AB - Immunotherapy using T-cells genetically engineered to express a chimeric antigen receptor (CAR) is rapidly emerging as a promising new treatment for haematological and non-haematological malignancies. CAR-T-cell therapy can induce rapid and durable clinical responses, but is associated with unique acute toxicities, which can be severe or even fatal. Cytokine-release syndrome (CRS), the most commonly observed toxicity, can range in severity from low-grade constitutional symptoms to a high-grade syndrome associated with life-threatening multiorgan dysfunction; rarely, severe CRS can evolve into fulminant haemophagocytic lymphohistiocytosis (HLH). Neurotoxicity, termed CAR-T-cell-related encephalopathy syndrome (CRES), is the second most-common adverse event, and can occur concurrently with or after CRS. Intensive monitoring and prompt management of toxicities is essential to minimize the morbidity and mortality associated with this potentially curative therapeutic approach; however, algorithms for accurate and consistent grading and management of the toxicities are lacking. To address this unmet need, we formed a CAR-T-cell-therapy-associated TOXicity (CARTOX) Working Group, comprising investigators from multiple institutions and medical disciplines who have experience in treating patients with various CAR-T-cell therapy products. Herein, we describe the multidisciplinary approach adopted at our institutions, and provide recommendations for monitoring, grading, and managing the acute toxicities that can occur in patients treated with CAR-T-cell therapy.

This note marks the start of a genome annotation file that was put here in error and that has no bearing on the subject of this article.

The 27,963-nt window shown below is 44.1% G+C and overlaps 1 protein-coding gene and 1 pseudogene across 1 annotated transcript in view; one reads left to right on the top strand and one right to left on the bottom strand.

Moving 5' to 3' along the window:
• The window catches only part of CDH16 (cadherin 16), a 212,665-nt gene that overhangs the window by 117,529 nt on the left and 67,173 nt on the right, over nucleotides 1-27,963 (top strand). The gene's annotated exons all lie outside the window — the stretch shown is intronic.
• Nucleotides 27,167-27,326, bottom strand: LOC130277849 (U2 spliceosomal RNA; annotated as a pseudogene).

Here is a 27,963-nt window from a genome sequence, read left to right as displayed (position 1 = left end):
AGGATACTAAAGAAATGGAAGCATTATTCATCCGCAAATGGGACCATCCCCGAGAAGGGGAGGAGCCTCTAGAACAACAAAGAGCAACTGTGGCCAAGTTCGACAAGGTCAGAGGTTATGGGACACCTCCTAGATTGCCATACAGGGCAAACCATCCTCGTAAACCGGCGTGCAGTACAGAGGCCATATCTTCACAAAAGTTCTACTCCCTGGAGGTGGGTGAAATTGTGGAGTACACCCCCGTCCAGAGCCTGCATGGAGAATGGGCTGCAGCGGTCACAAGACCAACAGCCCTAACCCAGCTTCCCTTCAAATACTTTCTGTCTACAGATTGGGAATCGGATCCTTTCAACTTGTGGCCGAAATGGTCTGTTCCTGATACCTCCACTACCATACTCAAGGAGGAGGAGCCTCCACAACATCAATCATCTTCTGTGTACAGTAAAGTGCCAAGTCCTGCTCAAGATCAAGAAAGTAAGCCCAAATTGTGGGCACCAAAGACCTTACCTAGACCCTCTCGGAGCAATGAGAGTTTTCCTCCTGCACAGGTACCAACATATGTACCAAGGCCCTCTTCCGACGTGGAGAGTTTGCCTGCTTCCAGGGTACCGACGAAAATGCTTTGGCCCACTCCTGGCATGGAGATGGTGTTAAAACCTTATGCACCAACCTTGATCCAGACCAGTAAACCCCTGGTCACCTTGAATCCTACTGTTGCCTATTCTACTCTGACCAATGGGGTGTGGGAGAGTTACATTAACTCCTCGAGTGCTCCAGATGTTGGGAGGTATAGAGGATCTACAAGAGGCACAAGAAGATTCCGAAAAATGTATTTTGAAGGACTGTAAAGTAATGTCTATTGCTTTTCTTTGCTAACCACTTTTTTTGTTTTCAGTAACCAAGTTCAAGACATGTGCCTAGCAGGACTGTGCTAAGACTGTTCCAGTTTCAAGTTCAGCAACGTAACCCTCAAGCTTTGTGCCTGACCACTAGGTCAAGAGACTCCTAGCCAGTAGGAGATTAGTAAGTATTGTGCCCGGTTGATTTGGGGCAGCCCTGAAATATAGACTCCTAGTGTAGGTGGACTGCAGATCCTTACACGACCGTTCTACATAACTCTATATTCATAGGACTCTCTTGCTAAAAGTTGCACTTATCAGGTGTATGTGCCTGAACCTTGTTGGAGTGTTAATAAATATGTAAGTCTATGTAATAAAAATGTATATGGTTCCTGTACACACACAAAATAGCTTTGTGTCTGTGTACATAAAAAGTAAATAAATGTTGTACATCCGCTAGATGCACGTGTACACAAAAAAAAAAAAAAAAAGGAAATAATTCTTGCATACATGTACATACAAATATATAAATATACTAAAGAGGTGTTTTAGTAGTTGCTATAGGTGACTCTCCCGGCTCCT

UR - http://www.scopus.com/inward/record.url?scp=85038265543&partnerID=8YFLogxK

UR - http://www.scopus.com/inward/citedby.url?scp=85038265543&partnerID=8YFLogxK

U2 - 10.1038/nrclinonc.2017.148

DO - 10.1038/nrclinonc.2017.148

M3 - Review article

C2 - 28925994

AN - SCOPUS:85038265543

VL - 15

SP - 47

EP - 62

JO - Nature Reviews Clinical Oncology

JF - Nature Reviews Clinical Oncology

SN - 1759-4774

IS - 1

ER -